Palgrave Communications, Volume 5, Article number: 135 (2019) - in special issue on Genealogies of Knowledge Project
Abstract: Little research has yet explored the impact of (re)translation on narrative characterization, that is, on the process through which the various actors depicted in a narrative are attributed particular traits and qualities. Moreover, the few studies that have been published on this topic are either rather more anecdotal than systematic, or their focus is primarily on the losses in character information that inevitably occur when a narrative is retold for a new audience in a new linguistic context. They do not explore how the translator’s own background knowledge and ideological beliefs might affect the characterization process for readers of their target-language text. Consequently, this paper seeks to make two contributions to the field: first, it presents a corpus-based methodology developed as part of the Genealogies of Knowledge project for the comparative analysis of characterization patterns in multiple retranslations of a single source text. Such an approach is valuable, it is argued, because it can enhance our ability to engage in a more systematic manner with the accumulation of characterization cues spread throughout a narrative. Second, the paper seeks to move discussions of the effects of translation on narrative characterization away from a paradigm of loss, deficiency and failure, promoting instead a perspective which embraces the productive role translators often play in reconfiguring the countless narratives through which we come to know, imagine and make sense of the past, our present and imagined futures. The potential of this methodology and theoretical standpoint is illustrated through a case study exploring changes in the characterization of ‘the common people’ in two English-language versions of classical Greek historian Thucydides’ History of the Peloponnesian War, the first produced by Samuel Bloomfield in 1829 and the second by Steven Lattimore in 1998. Particular attention is paid to the referring expressions used by each translator—such as the multitude vs. the common people—as well as the specific attributes assigned to this narrative actor. In this way, the study attempts to gain deeper insight into the ways in which these translations reflect important shifts in attitudes within key political debates concerning the benefits and dangers of democracy.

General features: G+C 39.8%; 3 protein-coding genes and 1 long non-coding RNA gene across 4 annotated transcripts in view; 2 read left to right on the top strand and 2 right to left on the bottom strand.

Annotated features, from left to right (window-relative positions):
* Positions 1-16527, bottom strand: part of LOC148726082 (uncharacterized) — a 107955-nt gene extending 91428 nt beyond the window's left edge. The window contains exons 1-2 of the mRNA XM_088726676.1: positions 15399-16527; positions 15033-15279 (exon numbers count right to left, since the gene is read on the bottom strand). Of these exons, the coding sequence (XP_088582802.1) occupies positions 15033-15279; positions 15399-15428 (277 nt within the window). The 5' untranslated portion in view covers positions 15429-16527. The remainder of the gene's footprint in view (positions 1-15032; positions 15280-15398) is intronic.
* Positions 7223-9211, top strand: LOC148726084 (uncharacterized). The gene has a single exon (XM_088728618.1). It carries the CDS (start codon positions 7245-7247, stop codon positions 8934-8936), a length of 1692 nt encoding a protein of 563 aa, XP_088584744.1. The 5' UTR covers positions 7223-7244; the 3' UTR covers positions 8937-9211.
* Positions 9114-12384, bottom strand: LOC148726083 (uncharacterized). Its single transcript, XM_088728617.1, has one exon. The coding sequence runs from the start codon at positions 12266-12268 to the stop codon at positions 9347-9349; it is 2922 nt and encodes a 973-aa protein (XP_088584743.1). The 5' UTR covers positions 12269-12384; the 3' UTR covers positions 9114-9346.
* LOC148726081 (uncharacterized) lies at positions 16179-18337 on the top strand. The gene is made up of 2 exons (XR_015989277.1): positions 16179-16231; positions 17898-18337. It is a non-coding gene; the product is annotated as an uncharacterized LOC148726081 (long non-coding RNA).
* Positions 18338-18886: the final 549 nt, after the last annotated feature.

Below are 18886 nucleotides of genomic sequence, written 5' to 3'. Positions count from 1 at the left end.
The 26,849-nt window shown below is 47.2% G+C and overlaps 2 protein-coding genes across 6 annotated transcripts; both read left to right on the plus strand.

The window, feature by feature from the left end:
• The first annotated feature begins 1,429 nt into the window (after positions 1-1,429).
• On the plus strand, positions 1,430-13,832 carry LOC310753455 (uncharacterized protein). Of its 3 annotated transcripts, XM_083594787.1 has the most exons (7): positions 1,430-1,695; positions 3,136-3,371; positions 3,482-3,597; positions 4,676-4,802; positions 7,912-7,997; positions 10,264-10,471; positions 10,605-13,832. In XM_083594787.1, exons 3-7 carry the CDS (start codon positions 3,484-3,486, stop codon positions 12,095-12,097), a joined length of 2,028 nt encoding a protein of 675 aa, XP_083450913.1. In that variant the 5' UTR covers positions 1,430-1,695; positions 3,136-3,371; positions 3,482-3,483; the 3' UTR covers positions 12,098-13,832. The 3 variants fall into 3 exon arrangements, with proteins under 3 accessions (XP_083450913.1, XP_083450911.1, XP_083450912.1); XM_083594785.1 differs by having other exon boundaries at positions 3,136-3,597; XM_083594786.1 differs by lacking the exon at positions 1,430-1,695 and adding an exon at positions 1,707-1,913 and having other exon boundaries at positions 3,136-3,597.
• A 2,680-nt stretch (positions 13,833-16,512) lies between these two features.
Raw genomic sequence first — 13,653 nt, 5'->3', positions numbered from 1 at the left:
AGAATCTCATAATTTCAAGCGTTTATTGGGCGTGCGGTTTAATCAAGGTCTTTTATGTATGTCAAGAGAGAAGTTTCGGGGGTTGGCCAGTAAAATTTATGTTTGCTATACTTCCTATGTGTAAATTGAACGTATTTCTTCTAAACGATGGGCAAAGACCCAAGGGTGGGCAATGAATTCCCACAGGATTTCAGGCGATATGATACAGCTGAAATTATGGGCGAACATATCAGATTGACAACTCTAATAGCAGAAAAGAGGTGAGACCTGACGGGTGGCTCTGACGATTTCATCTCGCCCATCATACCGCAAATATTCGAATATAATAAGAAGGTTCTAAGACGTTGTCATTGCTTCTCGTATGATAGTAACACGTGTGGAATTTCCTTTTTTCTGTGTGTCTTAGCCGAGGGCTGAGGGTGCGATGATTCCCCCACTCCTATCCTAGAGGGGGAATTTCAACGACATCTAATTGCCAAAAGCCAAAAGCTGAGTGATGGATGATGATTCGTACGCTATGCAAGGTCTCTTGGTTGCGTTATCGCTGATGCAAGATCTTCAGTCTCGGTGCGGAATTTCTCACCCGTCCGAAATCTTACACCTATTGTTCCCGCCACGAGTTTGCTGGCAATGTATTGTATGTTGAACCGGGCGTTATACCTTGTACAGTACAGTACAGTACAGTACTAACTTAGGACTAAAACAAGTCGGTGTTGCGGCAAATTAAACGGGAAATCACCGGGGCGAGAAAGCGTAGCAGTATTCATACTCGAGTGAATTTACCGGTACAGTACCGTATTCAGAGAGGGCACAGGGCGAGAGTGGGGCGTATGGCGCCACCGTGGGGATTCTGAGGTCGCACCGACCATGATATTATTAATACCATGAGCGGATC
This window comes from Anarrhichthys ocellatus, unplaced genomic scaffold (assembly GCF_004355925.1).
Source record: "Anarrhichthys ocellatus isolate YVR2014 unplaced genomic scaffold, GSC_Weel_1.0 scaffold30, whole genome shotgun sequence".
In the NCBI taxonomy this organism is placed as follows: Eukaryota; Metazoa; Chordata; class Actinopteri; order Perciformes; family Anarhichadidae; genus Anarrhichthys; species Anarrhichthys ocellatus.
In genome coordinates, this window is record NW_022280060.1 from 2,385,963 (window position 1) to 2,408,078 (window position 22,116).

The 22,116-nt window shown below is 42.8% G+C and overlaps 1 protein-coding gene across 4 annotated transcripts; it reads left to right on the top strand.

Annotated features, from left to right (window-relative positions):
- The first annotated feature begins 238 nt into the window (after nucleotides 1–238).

Available, open access, at https://www.nature.com/articles/s41599-019-0348-0.